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The Sweet Dilemma: Deciding on the Perfect Summer Fruit

I am a Nutritional Powerhouse - Part 1 Author - Sonia Velarsan, RD

I am a giant tropical fruit,

Green and spiky, a big brute.

In the kitchen, I can transform,

For curry or dessert, I perform.


My Ayurvedic qualities are grand,

Astringent, sweet, and cooling, understand?

Anti-inflammatory and full of fiber,

For digestion and health, I'm a provider.

Guess who I am, this fruit, I dare

A nutritional powerhouse beyond compare!!

India is home to many native foods, amongst which one stands out due to its size: the giant, green, prickly, and smelly (to some appetizing, to others aversive!) jackfruit (Artocarpus heterophyllus). Anecdotally referred to as the "poor man's fruit," the jackfruit finds mention in both ancient medical texts and folklore. Ripe Jackfruit is a summer fruit and like most summer fruits, is overlooked due to the abundance of another yellow fruit, the mango.


According to Ayurveda, in ripe Jackfruit the dominant rasas are sweet (Madhura) and astringent (Kashaya), while the dominant gunas are unctuous (Snigdha) and heavy (Guru). The mango, depending on variety, has a dominant rasa of sweet (Madhura) and sour (Amla) with similar gunas as jackfruit. Both are rich in sugars (mango more than jackfruit typically) and several micronutrients. So, which should we eat?


It’s the Ayurvedic property of veerya (thermal property) that gives us a clue. Mango and jackfruit differ in their ayurvedic impact because mango is ushna (heating) and jackfruit is sheeta (cooling).

Ayurveda encourages to enjoy both in season and to choose your portion size according to your dosha dominance. Heating foods in the hot summer would aggravate pitta dosha. Although both are madhura, the sour nature of mango coupled with its ushna veerya make it unsuitable in large quantities for pitta individuals. Pitta individuals, who tend to have a fiery nature, may experience increased internal heat when consuming mango excessively - mouth ulcers are one sign of excess heat. But this individual can handle larger amounts of ripe jackfruit without much discomfort: the kashaya and madhura rasa along with sheeta veerya, make it an ideal fruit for pitta-dominant individuals. Vata-dominant individuals can indulge more in mango than pitta-dominant individuals. Kapha dominant individuals should moderate intake of both fruits.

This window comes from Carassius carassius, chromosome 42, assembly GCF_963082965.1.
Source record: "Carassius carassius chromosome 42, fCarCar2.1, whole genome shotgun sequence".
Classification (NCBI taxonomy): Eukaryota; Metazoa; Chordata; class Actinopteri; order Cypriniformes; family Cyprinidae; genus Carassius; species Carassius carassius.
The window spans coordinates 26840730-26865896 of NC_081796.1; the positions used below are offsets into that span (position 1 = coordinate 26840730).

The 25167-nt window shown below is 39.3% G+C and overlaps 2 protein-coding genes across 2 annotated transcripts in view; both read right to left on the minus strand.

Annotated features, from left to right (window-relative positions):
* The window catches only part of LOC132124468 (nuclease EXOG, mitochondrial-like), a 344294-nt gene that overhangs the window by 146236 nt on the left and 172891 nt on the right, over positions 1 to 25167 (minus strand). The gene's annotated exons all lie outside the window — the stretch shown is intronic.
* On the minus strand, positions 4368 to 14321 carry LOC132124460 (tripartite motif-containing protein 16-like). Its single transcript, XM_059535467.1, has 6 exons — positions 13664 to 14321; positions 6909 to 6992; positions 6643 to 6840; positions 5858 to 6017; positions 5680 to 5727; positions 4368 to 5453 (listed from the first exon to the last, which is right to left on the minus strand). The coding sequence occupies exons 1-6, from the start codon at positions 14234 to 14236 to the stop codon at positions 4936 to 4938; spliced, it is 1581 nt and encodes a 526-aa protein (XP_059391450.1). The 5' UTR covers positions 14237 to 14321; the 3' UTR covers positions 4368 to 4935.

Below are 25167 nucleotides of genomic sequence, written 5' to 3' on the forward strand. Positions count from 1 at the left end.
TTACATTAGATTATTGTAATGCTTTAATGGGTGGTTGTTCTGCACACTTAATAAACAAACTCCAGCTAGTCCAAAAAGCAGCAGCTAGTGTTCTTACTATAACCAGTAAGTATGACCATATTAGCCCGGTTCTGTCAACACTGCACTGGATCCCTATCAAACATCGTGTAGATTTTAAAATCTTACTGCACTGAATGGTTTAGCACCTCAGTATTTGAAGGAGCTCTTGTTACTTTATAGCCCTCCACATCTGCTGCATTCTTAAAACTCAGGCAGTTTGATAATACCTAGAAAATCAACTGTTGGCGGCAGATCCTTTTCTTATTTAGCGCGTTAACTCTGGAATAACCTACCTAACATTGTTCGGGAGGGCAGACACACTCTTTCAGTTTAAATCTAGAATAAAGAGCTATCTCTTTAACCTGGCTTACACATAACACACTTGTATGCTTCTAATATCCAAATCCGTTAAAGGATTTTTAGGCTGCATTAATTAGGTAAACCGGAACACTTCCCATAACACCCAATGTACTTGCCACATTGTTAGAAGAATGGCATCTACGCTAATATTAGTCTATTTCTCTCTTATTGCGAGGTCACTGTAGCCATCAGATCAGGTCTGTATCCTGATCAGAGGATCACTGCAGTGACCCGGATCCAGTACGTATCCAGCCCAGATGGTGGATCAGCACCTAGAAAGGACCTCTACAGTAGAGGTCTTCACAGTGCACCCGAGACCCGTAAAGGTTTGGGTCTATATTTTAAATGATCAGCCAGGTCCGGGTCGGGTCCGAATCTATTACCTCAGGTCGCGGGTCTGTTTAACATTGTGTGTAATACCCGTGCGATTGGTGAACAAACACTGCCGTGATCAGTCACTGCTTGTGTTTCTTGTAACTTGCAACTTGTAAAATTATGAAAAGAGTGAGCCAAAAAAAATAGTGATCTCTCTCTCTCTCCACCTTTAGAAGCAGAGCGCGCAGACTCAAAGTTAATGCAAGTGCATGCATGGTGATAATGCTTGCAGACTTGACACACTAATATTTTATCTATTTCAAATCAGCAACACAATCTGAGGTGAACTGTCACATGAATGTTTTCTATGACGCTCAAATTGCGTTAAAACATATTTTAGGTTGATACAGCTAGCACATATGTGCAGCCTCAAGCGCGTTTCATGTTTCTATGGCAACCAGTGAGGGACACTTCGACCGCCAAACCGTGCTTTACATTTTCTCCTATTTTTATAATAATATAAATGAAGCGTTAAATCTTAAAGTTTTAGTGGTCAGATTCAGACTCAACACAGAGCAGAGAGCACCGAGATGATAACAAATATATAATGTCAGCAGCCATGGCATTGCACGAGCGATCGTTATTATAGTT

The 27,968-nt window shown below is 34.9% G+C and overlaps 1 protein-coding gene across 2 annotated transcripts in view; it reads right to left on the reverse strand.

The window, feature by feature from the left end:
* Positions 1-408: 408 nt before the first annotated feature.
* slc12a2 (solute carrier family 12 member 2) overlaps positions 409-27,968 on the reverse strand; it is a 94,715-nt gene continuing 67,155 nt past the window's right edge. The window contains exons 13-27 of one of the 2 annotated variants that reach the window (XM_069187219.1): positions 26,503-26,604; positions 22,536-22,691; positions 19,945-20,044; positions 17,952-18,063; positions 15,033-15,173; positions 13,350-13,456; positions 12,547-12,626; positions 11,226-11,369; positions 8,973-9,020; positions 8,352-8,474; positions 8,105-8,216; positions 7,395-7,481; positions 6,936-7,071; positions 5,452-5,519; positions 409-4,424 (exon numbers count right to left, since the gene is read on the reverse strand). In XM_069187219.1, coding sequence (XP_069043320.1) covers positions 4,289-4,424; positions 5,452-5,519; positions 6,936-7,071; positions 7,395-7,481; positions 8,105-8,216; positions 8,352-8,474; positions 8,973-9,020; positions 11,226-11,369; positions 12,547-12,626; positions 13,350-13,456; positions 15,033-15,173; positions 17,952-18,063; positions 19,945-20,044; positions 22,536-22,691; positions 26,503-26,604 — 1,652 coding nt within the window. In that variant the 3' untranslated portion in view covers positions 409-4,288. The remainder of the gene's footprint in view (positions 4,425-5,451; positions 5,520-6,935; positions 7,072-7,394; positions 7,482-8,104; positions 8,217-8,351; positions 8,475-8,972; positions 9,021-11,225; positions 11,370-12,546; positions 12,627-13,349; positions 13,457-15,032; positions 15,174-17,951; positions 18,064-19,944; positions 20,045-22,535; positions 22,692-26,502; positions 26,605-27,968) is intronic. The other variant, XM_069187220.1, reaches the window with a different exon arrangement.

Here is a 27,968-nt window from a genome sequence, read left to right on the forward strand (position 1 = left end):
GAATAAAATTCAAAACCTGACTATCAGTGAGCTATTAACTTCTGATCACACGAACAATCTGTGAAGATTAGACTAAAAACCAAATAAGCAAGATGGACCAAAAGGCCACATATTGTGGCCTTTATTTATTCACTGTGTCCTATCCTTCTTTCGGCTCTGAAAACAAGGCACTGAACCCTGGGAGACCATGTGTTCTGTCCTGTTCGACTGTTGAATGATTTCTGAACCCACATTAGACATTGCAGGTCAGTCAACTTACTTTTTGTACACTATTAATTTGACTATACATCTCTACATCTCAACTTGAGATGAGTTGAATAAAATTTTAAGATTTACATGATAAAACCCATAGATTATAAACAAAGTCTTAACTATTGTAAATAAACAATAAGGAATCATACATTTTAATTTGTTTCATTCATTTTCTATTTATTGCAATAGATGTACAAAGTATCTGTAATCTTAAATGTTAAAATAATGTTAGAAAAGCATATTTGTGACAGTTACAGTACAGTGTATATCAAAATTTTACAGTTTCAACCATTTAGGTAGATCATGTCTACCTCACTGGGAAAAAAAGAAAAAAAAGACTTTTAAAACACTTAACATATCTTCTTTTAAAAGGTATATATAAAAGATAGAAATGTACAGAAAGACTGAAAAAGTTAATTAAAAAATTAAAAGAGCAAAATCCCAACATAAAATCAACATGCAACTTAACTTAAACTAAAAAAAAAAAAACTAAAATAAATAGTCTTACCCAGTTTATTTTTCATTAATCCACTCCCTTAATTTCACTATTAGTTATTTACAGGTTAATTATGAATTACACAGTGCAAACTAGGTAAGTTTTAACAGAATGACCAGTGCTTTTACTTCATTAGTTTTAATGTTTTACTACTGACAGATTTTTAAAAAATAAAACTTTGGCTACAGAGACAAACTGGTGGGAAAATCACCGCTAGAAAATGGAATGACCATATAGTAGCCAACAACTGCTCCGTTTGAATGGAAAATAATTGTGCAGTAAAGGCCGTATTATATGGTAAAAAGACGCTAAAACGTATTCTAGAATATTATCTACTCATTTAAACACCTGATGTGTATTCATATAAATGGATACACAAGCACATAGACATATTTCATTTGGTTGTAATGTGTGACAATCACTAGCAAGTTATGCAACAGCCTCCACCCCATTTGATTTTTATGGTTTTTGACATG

From a nutritional standpoint, jackfruit is a wonderful addition to a seasonal diverse diet. It is rich in vitamin C and B-complex groups of vitamins such as pyridoxine, niacin, riboflavin, and folic acid. It’s a good source of minerals like potassium and magnesium which we lose in sweat which increases in hot weather (2). It’s also a good source of dietary fiber, aiding digestion and promotes a healthy gut (3,6). Jackfruit contains bioactive compounds, including flavonoids and phytonutrients, which exhibit potent antioxidant and anti-inflammatory effects. (4,5)


So what should you eat? If you are still confused, fall back on a Kannada proverb.

“When hungry, eat jackfruit; when full, eat mango!”


In part 2, we will discuss the properties of unripe jackfruit and jackfruit seeds. Yes, they are edible too!


Curious about how traditional knowledge and modern nutrition can be woven for the personalization of dietary practices?

Register today for a 15hr online course: Introduction to Ayurveda Dietetics, visit the website for more information. Next batch: 7 - 20 June 2023.


References and Research:

  1. Cha. Su 27/143

  2. Mushumbusi DG. Production and characterization of Jackfruit jam (Doctoral dissertation, Sokoine University of Agriculture).

  3. Hettiaratchi UP, Ekanayake S, Welihinda J. Nutritional assessment of a jackfruit (Artocarpus heterophyllus) meal. J Food Sci. 2013;78(8):H1263-1267. doi:10.1111/1750-3841.12234

  4. Pradhan R, Medhi B. Anti-inflammatory effects of natural products. Inflammopharmacology. 2017;25(1):1-76. doi:10.1007/s10787-016-0301-4

  5. Silva JRA, Andrade BDLA, Barbosa LCO, et al. Phenolic profile, antioxidant activity, and in vitro antiproliferative effect of Jackfruit (Artocarpus heterophyllus Lam.) fruit pulp against breast cancer cells. J Med Food. 2016;19(7):655-663. doi:10.1089/jmf.2016.0004

  6. Biswas S, Haldar PK, Ghosh AK, et al. Comparative study on the antioxidant activity of methanolic extracts of different parts of Artocarpus heterophyllus Lam.

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